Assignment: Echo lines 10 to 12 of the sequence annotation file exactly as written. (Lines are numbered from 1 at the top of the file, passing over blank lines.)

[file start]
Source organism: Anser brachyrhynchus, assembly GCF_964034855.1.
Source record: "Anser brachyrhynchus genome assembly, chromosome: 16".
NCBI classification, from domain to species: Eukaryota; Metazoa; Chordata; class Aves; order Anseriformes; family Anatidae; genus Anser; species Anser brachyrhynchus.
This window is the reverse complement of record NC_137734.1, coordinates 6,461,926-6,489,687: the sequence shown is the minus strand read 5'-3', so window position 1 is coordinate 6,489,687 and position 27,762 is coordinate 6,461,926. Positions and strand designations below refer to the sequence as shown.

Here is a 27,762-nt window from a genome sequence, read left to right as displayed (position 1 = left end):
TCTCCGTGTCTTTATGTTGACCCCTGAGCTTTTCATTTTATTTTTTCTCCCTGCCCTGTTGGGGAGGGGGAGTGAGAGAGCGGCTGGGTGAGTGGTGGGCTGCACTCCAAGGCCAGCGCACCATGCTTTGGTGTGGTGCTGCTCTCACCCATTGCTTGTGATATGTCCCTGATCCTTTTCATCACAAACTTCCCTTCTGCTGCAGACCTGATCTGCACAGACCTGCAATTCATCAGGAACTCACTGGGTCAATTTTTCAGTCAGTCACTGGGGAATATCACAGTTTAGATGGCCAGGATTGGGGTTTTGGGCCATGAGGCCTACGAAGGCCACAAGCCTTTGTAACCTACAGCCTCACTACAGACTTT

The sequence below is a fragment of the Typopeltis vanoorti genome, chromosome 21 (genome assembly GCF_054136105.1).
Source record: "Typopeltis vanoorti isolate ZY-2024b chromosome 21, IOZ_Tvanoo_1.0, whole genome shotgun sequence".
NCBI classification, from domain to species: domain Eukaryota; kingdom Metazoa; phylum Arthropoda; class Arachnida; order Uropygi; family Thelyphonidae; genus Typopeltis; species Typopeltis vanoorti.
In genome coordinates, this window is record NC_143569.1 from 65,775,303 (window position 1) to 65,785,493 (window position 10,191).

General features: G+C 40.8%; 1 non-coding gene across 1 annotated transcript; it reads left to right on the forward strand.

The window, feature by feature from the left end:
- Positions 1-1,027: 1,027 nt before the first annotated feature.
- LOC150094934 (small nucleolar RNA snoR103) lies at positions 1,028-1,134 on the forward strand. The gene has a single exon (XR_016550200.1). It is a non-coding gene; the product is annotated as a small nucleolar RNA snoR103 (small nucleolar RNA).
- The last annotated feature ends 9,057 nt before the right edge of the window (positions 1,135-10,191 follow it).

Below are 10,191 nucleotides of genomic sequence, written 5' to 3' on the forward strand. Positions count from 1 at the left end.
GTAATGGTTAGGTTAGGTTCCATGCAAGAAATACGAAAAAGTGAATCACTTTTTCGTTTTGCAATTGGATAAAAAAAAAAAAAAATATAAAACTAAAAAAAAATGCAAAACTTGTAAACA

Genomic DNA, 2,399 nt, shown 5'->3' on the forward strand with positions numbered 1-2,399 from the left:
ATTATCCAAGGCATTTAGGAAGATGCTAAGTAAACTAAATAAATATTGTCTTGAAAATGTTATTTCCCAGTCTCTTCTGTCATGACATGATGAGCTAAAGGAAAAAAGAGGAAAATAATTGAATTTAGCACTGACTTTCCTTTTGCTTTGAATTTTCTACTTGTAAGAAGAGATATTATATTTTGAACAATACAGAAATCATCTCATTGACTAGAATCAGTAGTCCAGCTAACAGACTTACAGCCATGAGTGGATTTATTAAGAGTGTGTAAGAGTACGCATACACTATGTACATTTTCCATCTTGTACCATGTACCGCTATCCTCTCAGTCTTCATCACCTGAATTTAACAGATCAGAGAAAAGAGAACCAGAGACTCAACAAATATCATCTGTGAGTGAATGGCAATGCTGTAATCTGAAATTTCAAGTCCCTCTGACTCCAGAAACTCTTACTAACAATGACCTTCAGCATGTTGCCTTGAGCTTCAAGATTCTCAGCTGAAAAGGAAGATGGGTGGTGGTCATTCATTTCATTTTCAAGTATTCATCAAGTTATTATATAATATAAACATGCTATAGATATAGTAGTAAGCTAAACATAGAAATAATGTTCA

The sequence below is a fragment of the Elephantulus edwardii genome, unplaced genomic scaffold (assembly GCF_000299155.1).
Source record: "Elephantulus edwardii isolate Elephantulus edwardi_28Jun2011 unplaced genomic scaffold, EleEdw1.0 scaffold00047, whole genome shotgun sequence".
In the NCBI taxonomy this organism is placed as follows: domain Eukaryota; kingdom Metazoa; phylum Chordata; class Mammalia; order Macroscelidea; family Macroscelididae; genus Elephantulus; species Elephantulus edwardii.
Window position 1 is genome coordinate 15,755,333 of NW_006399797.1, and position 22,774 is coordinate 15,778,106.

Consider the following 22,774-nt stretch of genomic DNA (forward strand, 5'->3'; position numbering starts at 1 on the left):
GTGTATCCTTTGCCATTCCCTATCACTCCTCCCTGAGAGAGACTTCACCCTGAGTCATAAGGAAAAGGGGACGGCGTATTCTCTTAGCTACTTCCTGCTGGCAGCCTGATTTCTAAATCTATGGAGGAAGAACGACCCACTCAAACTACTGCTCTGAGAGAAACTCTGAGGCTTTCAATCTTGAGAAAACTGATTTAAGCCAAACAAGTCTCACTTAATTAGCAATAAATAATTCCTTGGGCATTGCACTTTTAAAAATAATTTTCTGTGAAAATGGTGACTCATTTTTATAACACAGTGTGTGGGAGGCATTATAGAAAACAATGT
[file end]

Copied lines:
In genome coordinates, this window is record NC_143569.1 from 65,775,303 (window position 1) to 65,785,493 (window position 10,191).

General features: G+C 40.8%; 1 non-coding gene across 1 annotated transcript; it reads left to right on the forward strand.

The window, feature by feature from the left end: